Wednesday, May 16, 2018

Wednesday Vignette, I will attempt to replicate this

Austin, TX, isn't the only place I've visited recently — I spent a couple days toward the end of April in Davis, CA. The Pacific Horticulture Society board of directors met at the UC Davis campus and I got to spend a night at Gerhard's place. There will be a future post with photos of his amazing garden, but in the meantime I had to share this vignette I spotted on campus, as he was touring me through some of his favorite spots. Isn't it gorgeous?

Echium wildpretti and Tradescantia pallida, a match made in heaven.

We saw Tradescantia pallida all over Austin (it's a weed!) but I don't remember seeing a single Echium. This is a singularly Davis vignette, although dammit I am going to replicate it in my garden...however brief the magic may be (neither are reliably hardy here).

Of course the drama goes up about ten notches when the Echium blooms.

Can you even? I swoon...

Weather Diary, May 15: Hi 71, Low 56/ Precip 0

Wednesday Vignettes are hosted by Anna at Flutter & Hum. All material © 2009-2018 by Loree Bohl for danger garden. Unauthorized reproduction prohibited and just plain rude.

18 comments:

  1. I don't think I ever would have thought of using this deep purple and smoky gray together in a foliage combo. I like gray foliage, but I never quite know what to do with it, so I don't use it much.

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    1. The Echium reads a little more silver IRL, the hairs reflect the light, it shimmers!

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  2. I LOVE IT! Last summer I painted my house medium gray with eggplant trim. I love using dark burgundy plants. I had not thought about gray. I know the Purple Heart (Tradescantia pallida) grows like weeds here like in Austin! Echium wildpretti or other Echium don't like our heavy clay soil. Looking forward to seeing this combo in your garden.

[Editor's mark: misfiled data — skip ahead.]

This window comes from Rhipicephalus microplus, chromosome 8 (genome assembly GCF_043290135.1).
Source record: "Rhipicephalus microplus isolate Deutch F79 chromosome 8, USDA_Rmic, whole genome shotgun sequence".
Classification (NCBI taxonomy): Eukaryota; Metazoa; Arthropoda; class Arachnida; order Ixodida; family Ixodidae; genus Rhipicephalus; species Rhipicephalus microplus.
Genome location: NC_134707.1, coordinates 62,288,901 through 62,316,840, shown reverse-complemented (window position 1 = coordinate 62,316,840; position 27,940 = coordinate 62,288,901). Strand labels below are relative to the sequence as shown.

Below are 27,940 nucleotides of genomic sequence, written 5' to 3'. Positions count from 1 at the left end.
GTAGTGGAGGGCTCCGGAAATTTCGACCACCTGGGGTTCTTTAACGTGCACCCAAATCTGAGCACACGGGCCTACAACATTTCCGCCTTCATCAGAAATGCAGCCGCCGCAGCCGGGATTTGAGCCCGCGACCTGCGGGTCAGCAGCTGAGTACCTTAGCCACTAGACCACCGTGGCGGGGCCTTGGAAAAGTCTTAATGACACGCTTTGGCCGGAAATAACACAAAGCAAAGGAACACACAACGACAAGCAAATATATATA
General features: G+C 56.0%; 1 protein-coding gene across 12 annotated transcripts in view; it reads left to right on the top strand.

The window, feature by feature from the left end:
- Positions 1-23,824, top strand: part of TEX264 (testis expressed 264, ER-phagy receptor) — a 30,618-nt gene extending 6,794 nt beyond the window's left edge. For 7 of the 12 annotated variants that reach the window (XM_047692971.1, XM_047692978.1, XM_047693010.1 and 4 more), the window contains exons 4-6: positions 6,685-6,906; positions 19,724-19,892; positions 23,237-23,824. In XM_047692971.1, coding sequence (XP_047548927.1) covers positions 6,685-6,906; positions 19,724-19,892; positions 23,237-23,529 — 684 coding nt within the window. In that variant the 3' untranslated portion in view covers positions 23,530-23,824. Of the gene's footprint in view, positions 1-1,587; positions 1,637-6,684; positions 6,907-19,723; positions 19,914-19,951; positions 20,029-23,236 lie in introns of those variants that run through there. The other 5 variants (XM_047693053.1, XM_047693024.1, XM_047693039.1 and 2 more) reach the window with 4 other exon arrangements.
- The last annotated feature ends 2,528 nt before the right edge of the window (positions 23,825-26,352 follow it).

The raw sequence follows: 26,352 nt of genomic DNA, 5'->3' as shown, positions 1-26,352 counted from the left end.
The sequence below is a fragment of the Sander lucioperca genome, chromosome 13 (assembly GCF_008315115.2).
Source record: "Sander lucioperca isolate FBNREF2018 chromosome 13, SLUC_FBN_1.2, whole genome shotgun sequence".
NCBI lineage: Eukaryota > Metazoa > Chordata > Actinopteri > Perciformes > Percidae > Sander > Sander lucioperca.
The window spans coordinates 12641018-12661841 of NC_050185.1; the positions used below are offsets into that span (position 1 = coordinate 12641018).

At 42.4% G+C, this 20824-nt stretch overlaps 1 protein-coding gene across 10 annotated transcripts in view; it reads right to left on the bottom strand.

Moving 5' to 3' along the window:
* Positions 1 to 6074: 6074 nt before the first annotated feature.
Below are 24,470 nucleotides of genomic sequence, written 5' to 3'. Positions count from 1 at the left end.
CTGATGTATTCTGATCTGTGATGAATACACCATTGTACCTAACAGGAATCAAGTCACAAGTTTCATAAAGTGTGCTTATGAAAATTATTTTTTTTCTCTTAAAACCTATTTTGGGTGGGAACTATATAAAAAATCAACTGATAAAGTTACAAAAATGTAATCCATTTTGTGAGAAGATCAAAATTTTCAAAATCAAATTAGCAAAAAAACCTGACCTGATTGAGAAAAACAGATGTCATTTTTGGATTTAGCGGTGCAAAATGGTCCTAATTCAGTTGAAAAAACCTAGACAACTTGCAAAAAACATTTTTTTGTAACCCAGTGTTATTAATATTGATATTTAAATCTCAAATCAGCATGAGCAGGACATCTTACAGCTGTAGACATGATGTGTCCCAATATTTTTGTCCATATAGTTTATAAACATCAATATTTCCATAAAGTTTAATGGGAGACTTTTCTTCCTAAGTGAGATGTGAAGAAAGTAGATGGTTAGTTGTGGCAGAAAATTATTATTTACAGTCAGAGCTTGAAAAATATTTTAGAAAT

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    1. Oh yes! That house pains scheme sounds fabulous! Ya we've got the clay, plus the cold winter wet. It's not fun.

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  3. Fabulous combo. Silver and burgundy always look well together, IMO. Lime green, too. :)

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  4. Really splendid combo and it'll look even nicer in your garden where you can enjoy it every day!

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    1. Although it would cost me a bundle to acquire that much Tradescantia. Mine will be a limited enjoyment.

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  5. Nope, no echiums in Austin. I can only assume that's due to our stifling summer humidity with no nighttime cool-downs. That's what does in kangaroo paws, agastache, and other plants I covet. Purple heart, however -- we can't kill it.

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    1. I took a photo on Congress Ave of a big pile someone had pulled out of a planting bed. I should have included it here.

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  6. I really have to try Echium wildpretii. My success with Echium is going to my head I think. Of course, the difficulty of finding a spot for a plant that size must also be dealt with.

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    1. E. wildpretii stays a little smaller than the other ones you grow. It's just a large rosette instead of a branching beast. Well that's until it blooms and seeds around. Then you'd have a mini-forest.

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  7. Oooh - that's fantastic! And lucky you who got not only the personal tour of UC Davis, but also got to spend time in Gerhard's garden. I hope I catch your posts on that!

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    1. I'll try to remember to call your attention to them...

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  8. Oh gosh, wow! My heart is going pitter-patter...seriously. That Echium is such a lovely color (I love the purple ones, too). Of course, my climate is too cold for them, but they're awesome. And the combination with the Tradescantia--wow!

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    1. It's a thing of beauty, glad you agree.

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  9. I am looking forward to see you duplicating this gorgeous vignette in your garden. The only Echium I ever saw in person had a bluish-purple bloom, not pink; such an amazing sight, it stopped me in my tracks.

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  10. That is an impressive patch of purple!

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